Monday, May 18, 2015

Review: The Avengers: Age of Ultron

While cleaning up a Hydra cell, the Scarlet Witch, a totally-not-mutant-you-heard-that-20th-Century-Fox? who can do pretty much whatever the script requires her to, puts some bad dreams in Tony Stark (a.k.a. Iron Man)'s head.  So he and Bruce Banner (Hulk's non-green alter ego) decide to use the magic thingy out of Loki's staff to create an A.I., Ultron, that will defend the earth from alien attack, achieving, as Tony puts it, 'peace in our time.'

Now, had Steve Rodgers (Captain America) come into the room at that very moment, this would have been a much shorter film.  Anyway, Tony's project has a similar effect to Neville Chamberland's surrender of the Sudetenland:  aided by his sidekicks Scarlet Witch and her twin brother, Quicksilver, who, despite having the exact same name and ablilities, is totally not the same one from the X-Men, Ultron sets about bringing down his creator and destroying humanity, all the while evolving himself into his ultimate form.  Only the Avengers can bring Ultron down, but that's not an easy task, as they're at odds and on the run (thanks to Hulk's uncontrolled smashing).

Now, I've seen people whinging on social media about how Age of Ultron wasn't as fun as the first Avengers movie, and yes, I would have to agree in a way.  But what Ultron lacks in playfulness, it make up for in maturity, not unlike The Emperor Strikes Back or The Godfather Part IIUltron is a lot darker, but also a lot deeper.  In creating Ultron, Tony plays God not unlike another well-known fictional scientist, and, like Dr Frankenstein, his creation also turns on him.  Meanwhile, Bruce's Jekyll-and-Hyde-like dualism is further explored, as, on the one hand, his relationship with Natasha (Black Widdow) makes him more human, but, on the other, he finds it increasingly difficult to come back from his Hulk state.  Futhermore, Ultron rectifies the first film's under-use of Hawkeye in allowing us a greater look into Clint Barton's private life.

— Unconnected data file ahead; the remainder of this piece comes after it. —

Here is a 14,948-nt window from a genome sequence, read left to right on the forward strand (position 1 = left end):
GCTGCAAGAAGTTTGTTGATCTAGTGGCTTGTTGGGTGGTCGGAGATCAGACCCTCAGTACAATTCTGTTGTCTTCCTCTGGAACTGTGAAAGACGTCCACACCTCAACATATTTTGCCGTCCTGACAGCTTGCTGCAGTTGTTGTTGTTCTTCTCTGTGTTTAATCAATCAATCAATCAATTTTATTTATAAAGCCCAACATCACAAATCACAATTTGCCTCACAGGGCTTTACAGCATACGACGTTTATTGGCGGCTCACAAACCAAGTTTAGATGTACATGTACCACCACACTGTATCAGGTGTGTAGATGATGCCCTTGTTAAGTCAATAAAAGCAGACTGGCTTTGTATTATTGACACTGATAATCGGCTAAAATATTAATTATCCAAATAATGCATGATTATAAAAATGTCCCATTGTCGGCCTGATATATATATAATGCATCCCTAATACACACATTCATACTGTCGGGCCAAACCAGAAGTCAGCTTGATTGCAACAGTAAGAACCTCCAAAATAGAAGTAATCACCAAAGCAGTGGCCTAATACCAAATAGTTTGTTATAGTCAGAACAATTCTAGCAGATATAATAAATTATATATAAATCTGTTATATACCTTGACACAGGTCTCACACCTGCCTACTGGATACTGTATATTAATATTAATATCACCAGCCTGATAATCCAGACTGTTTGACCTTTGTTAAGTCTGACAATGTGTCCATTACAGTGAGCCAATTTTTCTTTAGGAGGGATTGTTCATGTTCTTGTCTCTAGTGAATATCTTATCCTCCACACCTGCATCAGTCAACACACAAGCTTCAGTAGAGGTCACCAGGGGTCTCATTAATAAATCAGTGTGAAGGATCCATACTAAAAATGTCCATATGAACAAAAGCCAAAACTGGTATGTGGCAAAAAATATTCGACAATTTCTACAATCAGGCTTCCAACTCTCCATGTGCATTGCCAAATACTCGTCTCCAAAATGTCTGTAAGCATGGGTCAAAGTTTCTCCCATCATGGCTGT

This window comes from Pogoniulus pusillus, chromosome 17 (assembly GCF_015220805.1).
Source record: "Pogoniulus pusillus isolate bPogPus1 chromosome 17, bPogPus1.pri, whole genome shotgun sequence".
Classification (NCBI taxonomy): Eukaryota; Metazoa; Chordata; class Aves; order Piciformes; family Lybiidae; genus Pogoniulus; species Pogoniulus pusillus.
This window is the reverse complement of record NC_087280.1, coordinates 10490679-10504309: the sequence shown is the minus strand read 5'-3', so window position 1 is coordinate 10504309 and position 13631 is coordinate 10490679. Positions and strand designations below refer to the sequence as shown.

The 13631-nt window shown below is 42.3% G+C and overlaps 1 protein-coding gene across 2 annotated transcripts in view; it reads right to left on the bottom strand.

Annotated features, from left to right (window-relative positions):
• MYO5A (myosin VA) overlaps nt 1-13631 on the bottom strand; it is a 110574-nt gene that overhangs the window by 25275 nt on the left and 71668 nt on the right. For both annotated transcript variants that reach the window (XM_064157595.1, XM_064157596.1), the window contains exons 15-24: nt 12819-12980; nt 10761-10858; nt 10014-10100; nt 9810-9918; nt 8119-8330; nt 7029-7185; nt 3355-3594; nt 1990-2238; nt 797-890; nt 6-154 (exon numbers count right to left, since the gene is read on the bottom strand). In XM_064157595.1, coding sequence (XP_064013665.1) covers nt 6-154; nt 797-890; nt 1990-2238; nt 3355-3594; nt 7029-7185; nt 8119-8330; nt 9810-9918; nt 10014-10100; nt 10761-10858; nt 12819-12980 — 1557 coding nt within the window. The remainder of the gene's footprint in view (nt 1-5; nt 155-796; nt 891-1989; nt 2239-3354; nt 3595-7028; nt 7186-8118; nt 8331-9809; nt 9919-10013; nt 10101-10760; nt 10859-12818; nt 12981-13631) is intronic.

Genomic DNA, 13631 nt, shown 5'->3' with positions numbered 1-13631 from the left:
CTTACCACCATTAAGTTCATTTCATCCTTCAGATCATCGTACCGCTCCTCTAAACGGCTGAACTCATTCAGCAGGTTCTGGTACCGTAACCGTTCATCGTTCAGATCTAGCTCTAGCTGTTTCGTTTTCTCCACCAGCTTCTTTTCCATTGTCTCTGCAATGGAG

Age of Ultron provides some great cameo moments, bringing in characters from the Iron Man, Captain America, and Thor franchises, plus S.H.I.E.L.D. favourites like Nick Fury and Maria Hill.  But where were Pepper and Jane?  And it didn't seem like Cap and Thor were given very much to do (perhaps understandable, as they've got their own movies coming up).  Anyway, there were some nice character moments showing just how much the Avengers have bonded as a team, including a great sequence when they all try to lift Thor's hammer, which is brilliantly funny with an even better payoff later in the film. 

I just wish Marvel would realise that there are other ways to end a film other than destroying a city.